Custody of a child is actualized as either single parent custody or a joint custody of both parents. Decisions is made in the US regarding custody and meeting rights shall be implemented in Finland as such. District Court of Helsinki may by petition rule if the custody decision of a country in question can be implemented in Finland. The competent authority is the Local Register Office.
Adoption of a child: When a foreign adoption is valid in Finland, the child will obtain Finnish citizenship.
It is recommended to report a crime or an offence to nearest Police Department as soon as possible. The police report is needed e.g. for the insurance company or when applying for a new passport.
Street crime is not common in the US, but it is recommended to follow the usual caution. It is recommended to avoid public demonstrations and dark streets and watch out for pickpockets in crowded tourist areas. Valuables should be kept in a locked place e.g. in the safe deposit box of a hotel and carry only essential belongings. Passport, money or other valuables should never be left inside a car. It is recommended to have a copy of the passport and possible visa, and keep them separate from the originals. Also one payment instrument should be kept apart from the others.
Stolen or missing debit and credit cards may be informed immediately to a blocking service to prevent any misuse. Missing mobile phone may be reported to your own mobile phone operator.
A criminal case is processed according to local legislation. More information is given by a lawyer and he might be able to represent the defendant in the court. Police investigation and court proceedings might endure for a long time. In some cases it might be necessary to reappear in person for court hearing.
Finnish Victim Support provides support services also for the persons who are the victims of the crimes abroad: www.riku.fi.
Information concerning the import and export to/from Finland shall be obtained from the Finnish Customs. Information concerning import and export to/from the US shall be obtained from US Customs and Border Protection.
When a Finnish mission receives notification concerning a deceased Finnish citizen in the US – e.g. from a local authority, honorary consul, guide or other – the incident will immediately be informed to the next of kin of the deceased person through Ministry for Foreign Affairs . If needed, the Finnish mission will assist with issues regarding repatriation, burial or cremation of the deceased person according to the wishes of the next of kin.
Travel Insurance may cover the repatriation of the deceased to Finland or the costs of local burial in the US. If the deceased did not have travel insurance, the relatives are responsible for all costs. The costs of repatriation to Finland may be very high. If the deceased did not have assets or the relatives cannot be responsible for the repatriation nor burial, the deceased is buried in the US according to local legislation.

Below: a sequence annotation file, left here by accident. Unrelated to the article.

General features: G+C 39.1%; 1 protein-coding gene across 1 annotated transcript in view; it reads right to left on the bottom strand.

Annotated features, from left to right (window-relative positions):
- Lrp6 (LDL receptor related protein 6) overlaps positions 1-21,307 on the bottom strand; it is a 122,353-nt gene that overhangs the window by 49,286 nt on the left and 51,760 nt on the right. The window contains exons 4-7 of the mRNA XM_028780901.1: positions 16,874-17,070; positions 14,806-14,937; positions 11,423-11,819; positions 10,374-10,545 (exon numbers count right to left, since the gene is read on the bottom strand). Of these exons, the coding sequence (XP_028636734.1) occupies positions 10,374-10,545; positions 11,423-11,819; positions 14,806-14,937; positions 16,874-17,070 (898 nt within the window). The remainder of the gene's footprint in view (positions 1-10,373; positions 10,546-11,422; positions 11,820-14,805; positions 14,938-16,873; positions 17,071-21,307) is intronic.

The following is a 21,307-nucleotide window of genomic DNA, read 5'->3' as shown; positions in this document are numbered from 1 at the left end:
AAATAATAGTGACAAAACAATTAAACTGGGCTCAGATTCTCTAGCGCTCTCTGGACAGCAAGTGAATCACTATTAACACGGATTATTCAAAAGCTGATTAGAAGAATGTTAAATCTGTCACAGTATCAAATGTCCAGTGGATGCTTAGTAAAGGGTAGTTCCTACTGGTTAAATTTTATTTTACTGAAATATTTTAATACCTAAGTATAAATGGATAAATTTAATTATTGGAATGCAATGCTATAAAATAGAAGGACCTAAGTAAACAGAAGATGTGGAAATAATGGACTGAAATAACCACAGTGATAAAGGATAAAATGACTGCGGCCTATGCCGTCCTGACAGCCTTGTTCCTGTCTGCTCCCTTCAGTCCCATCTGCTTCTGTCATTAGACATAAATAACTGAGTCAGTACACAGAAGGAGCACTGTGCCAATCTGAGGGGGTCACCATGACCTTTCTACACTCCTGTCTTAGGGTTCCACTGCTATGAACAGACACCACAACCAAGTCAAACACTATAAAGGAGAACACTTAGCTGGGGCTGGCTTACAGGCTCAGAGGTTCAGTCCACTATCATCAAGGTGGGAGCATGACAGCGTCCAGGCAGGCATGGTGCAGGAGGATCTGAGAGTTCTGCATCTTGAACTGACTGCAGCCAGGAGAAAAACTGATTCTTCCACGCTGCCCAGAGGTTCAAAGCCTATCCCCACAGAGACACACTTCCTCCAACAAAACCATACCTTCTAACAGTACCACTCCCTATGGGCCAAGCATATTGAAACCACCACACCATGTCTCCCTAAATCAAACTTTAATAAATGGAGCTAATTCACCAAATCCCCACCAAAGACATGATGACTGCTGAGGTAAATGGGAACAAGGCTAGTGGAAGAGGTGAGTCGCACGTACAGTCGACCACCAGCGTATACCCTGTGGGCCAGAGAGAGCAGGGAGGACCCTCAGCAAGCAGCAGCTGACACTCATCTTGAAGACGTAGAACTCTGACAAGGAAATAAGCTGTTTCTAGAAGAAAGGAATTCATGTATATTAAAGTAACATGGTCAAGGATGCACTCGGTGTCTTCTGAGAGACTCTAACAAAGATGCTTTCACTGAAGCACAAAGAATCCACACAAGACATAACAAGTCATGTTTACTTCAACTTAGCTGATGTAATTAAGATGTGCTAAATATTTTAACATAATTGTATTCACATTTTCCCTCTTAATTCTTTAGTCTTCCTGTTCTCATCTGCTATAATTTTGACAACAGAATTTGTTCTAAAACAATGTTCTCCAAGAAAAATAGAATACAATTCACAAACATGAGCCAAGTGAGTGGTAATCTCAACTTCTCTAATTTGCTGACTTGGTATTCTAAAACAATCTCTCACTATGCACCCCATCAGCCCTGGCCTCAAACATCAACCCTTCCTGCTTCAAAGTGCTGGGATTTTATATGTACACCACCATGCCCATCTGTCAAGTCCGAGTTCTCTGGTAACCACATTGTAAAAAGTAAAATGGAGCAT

Repatriation of a funeral urn: A funeral urn may be transferred to Finland by airplane either as hand luggage in the cabin or as cargo by agreeing on the delivery with the airline. The funeral urn may not be sent to Finland by post or by courier (UPS, DHL, FedEx). An airline generally requires the following documents: death certificate with Apostille authentication, cremation certificate and Post Mortem Certificate if available.
Repatriation of a coffin: The practicalities will be taken care of by a local funeral home in the US and the receiving funeral home in Finland. The following document shall be present with the coffin: a death certificate with Apostille authentication, passport and Post Mortem Certificate if available. The local funeral home shall be inquired, if personal belongings of the deceased person are wished to be sent with the coffin.
Death certificate can be ordered via local funeral home or directly from the state/city Health Department Office. The possible inquest is made by Medical Examiner’s Office where a post-mortem certificate can be requested.
The registration of a death to Finland: A deceased Finnish national may be registered directly to the Local Registration office in Finland or via a Finnish mission abroad. There is no registration fee in Finland. Registration takes 2-3 weeks. The following documents are required:
The regulations concerning foreign driving licenses are defined in each state in the USA. It is recommended to hold a translation of the driving license or International Driving Permit (IDP) issued by Automobile and Touring Club of Finland as they might be requested by police, by car rentals or in case of accident. Permanent US residents should obtain a local driving license. Find more information by contacting local authorities or Embassy of the United States in Finland.
The Finnish police can supply a duplicate of driving license to replace a Finnish driving license that has been lost, damaged or stolen, please contact police authority in Finland for application: www.poliisi.fi. The Finnish foreign missions do not issue driving licenses nor receive applications. The signature required for a renewal application can be notarized subject to a fee by Finnish missions (Embassy in Washington D.C., Consulate general in New York/ Los Angeles or honorary consuls). Notarial certificate has to be applied in person with a valid ID and by an appointment. Applicant shall forward an application form, photos, copy of an ID and other required documents (e.g. police report) by oneself to the Finnish police. All the details concerning the renewing of the driving license such as payment, processing and pick-up/delivery must be agreed directly with the Finnish police.
A driving license extract issued by Finnish Transport Safety Agency Trafi is accepted in some cases (e.g. car rentals) as a proof of the right to drive. An English driving license extract request can be performed to a foreign address with a Finnish bank ID from suomi.fi –service (search: driving license extract request). The Finnish Missions have no jurisdiction to prove a license to drive.
Divorce of a Finnish citizen shall be registered at the Finnish Population Information System.
Divorce in Finland: